Baghdad rocked by bombs during Shia festival

At least 33 killed in three attacks in the Iraqi capital, as Shia Muslims celebrated Eid al-Ghadir.

    At least 33 people have been killed in three bomb attacks in Shia areas of Baghdad as residents distributed sweets for the Eid al-Ghadir Shia Muslim feast.

    Monday’s attacks, at least two of which were carried out with suicide car bombs, happened in or near the frequently targeted, predominantly-Shia districts of Kadhimiyah and Sadr City, police said.

    Al Jazeera's Imran Khan, reporting from Baghdad, said that the bombings followed a familiar pattern and ISIL, which is fighting in northern and western Iraq, has carried out many similar attacks in the last few months.

    "No one has claimed the attacks but they do follow a pattern that are very familiar to us - when ISIL gets squeezed elsewhere they take out revenge with attacks in the capital." 

    In Monday's attacks, a suicide car bomb blew up at a security checkpoint on Aden square, at the entrance of the northwestern area of Kadhimiyah, killing 22 and wounding 41, a senior Baghdad police officer told the AFP news agency.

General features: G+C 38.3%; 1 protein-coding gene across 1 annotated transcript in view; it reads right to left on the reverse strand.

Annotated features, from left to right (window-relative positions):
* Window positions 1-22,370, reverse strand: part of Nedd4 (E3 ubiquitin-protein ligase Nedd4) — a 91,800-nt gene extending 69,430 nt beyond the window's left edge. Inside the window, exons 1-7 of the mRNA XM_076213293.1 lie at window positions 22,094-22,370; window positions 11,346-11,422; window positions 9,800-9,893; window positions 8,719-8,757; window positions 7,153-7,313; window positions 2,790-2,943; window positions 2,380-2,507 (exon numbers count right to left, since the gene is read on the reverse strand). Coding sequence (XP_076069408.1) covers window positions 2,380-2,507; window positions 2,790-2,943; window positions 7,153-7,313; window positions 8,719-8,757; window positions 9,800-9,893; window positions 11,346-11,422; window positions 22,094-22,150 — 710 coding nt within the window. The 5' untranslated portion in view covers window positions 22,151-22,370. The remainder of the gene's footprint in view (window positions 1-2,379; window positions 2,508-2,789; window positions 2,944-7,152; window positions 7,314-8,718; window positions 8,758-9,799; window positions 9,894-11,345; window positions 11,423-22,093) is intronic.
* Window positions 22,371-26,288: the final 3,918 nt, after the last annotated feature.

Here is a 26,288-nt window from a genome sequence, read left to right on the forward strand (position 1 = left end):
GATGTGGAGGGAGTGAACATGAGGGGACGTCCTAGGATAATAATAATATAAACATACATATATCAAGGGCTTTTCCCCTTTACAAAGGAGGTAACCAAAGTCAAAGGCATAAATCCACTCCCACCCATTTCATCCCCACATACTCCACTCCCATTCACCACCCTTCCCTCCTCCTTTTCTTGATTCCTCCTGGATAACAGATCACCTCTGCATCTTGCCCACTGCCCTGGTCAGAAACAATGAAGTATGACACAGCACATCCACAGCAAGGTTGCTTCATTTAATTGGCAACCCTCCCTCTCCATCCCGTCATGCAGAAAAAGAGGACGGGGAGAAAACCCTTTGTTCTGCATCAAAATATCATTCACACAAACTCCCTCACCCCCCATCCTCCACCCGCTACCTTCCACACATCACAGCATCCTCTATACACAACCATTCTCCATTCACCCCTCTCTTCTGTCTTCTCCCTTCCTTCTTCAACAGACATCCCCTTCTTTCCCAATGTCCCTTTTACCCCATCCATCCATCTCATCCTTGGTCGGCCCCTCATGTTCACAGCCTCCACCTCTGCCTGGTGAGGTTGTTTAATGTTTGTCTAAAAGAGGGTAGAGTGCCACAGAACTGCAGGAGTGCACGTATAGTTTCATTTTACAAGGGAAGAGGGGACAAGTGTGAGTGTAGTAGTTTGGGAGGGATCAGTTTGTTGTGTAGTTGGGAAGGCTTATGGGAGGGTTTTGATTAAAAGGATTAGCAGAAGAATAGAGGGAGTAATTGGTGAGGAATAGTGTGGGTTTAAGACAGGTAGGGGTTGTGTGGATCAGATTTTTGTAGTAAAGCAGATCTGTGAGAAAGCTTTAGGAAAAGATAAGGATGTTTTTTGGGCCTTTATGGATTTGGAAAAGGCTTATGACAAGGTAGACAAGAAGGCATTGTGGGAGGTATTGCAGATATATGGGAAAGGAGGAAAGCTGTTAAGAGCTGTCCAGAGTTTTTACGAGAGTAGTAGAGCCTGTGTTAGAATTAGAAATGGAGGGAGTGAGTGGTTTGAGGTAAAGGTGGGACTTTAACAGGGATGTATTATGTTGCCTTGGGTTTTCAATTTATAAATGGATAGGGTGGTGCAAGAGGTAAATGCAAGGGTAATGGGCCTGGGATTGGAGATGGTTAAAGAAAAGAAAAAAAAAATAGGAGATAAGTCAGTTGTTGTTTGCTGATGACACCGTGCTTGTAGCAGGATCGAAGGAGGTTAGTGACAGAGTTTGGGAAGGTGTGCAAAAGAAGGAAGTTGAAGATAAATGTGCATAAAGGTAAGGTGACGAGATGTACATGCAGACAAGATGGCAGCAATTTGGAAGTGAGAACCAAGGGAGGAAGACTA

A bomb in the popular Mredi market in the northern Sadr City area killed three and wounded at least 21 people, the same source said.

    In Habibiyah, on the southern edge of Sadr City, a suicide car bomb attack left at least eight dead and 25 others injured.

    Sources at the interior ministry and in the capital's hospitals confirmed the casualty figures to Al Jazeera.

    The bombs hit when the streets of Baghdad were at their busiest, between 6.00pm and 8.00pm.

    The UN said more than 1,110 people were killed in acts of violence across Iraq in September. According to an AFP count, more than 350 have already been killed this month.

    SOURCE: Al Jazeera and agencies


    YOU MIGHT ALSO LIKE

    'We will cut your throats': The anatomy of Greece's lynch mobs

    The brutality of Greece's racist lynch mobs

    With anti-migrant violence hitting a fever pitch, victims ask why Greek authorities have carried out so few arrests.

    The rise of Pakistan's 'burger' generation

    The rise of Pakistan's 'burger' generation

    How a homegrown burger joint pioneered a food revolution and decades later gave a young, politicised class its identity.

    From Cameroon to US-Mexico border: 'We saw corpses along the way'

    'We saw corpses along the way'

    Kombo Yannick is one of the many African asylum seekers braving the longer Latin America route to the US.